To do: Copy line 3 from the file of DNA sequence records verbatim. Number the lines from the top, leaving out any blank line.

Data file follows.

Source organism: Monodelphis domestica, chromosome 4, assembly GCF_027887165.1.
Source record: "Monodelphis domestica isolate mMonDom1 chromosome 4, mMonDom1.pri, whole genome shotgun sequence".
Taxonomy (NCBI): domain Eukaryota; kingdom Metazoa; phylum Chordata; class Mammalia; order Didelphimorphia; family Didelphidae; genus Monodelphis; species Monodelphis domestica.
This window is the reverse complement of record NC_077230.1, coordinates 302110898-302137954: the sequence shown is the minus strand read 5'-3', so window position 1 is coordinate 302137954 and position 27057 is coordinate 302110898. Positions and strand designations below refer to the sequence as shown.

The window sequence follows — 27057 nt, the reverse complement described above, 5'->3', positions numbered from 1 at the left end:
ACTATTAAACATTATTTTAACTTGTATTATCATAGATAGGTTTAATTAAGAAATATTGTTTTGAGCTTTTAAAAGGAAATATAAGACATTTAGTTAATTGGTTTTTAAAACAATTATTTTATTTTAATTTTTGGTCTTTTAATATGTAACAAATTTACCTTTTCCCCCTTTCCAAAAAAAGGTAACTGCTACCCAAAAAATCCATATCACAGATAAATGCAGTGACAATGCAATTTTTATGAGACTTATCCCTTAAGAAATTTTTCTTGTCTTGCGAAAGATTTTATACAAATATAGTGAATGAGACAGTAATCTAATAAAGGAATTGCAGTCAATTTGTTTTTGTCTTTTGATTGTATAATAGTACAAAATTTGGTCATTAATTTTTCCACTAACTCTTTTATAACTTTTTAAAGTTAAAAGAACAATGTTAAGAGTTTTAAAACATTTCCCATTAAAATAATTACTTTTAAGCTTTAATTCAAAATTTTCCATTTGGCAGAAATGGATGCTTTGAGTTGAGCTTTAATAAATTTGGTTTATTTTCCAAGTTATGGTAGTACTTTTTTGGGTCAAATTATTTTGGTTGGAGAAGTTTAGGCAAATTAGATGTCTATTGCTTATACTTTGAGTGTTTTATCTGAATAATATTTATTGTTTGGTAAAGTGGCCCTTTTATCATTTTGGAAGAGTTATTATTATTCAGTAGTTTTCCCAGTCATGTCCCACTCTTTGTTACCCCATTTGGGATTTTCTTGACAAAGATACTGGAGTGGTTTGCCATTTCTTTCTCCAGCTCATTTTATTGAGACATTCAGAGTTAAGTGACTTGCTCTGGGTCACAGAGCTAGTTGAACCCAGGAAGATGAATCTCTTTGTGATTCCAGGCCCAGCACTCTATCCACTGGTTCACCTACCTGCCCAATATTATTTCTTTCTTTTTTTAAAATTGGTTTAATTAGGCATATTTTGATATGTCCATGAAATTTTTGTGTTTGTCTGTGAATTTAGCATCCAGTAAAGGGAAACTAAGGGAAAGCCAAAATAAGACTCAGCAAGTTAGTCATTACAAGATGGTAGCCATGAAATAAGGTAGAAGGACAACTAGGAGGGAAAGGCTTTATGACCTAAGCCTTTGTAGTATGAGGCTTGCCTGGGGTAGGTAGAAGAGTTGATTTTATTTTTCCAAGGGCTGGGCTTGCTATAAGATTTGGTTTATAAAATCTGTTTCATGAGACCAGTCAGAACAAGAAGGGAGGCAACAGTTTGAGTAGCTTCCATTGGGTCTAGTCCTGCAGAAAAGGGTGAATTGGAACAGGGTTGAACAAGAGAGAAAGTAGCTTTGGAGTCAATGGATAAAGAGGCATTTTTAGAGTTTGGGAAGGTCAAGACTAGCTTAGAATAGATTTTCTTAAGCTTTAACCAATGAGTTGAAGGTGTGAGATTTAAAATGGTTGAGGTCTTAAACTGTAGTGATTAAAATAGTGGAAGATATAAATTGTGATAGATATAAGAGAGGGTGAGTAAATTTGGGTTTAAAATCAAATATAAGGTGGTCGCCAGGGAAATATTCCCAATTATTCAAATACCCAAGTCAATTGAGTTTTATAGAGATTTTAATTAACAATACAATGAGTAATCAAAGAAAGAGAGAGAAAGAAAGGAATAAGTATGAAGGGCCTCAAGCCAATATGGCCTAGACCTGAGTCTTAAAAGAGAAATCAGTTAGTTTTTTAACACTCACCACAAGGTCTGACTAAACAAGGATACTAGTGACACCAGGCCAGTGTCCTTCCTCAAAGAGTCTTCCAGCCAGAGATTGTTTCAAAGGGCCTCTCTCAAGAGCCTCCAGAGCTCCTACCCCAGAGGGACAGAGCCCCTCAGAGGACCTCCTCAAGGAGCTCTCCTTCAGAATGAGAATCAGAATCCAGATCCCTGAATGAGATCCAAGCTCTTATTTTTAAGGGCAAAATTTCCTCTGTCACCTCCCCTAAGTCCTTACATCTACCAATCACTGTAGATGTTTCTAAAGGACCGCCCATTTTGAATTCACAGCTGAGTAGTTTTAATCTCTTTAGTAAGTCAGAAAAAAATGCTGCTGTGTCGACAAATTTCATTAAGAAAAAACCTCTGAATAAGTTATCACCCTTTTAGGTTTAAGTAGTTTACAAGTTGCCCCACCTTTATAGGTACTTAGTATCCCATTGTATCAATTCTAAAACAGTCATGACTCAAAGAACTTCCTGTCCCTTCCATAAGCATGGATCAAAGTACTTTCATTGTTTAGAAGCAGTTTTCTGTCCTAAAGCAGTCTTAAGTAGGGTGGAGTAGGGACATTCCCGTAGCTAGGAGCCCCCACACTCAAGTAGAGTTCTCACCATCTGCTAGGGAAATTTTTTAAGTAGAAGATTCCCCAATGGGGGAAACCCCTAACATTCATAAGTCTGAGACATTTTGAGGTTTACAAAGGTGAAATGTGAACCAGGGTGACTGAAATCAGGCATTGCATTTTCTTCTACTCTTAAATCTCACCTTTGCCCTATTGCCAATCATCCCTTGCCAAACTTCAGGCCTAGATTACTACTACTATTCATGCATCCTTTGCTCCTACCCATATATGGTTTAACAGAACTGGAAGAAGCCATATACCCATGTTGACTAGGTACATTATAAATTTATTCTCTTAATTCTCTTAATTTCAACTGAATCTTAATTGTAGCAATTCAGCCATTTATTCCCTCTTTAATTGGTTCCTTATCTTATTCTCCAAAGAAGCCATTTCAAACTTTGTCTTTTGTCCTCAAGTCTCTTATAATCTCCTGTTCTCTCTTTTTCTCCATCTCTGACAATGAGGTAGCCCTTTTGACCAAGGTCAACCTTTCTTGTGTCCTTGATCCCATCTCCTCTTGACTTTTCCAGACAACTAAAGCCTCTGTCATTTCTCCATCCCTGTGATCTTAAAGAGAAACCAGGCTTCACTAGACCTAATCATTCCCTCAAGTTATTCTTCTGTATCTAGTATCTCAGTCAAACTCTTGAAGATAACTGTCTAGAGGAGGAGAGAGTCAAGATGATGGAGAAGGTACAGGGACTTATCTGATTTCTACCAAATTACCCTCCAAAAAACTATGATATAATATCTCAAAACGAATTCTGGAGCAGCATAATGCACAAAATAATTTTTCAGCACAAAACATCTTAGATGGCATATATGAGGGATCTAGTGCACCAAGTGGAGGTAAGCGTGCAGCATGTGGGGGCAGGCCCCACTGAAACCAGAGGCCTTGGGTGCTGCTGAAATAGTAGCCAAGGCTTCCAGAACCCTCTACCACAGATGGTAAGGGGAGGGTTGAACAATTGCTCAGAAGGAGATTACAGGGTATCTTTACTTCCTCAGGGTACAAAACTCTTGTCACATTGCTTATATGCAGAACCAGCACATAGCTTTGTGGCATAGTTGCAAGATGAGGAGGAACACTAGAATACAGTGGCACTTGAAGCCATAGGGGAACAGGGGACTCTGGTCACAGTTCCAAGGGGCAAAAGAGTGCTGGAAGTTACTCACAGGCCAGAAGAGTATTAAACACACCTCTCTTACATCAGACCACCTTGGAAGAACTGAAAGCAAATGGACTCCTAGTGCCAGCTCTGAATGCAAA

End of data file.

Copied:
Taxonomy (NCBI): domain Eukaryota; kingdom Metazoa; phylum Chordata; class Mammalia; order Didelphimorphia; family Didelphidae; genus Monodelphis; species Monodelphis domestica.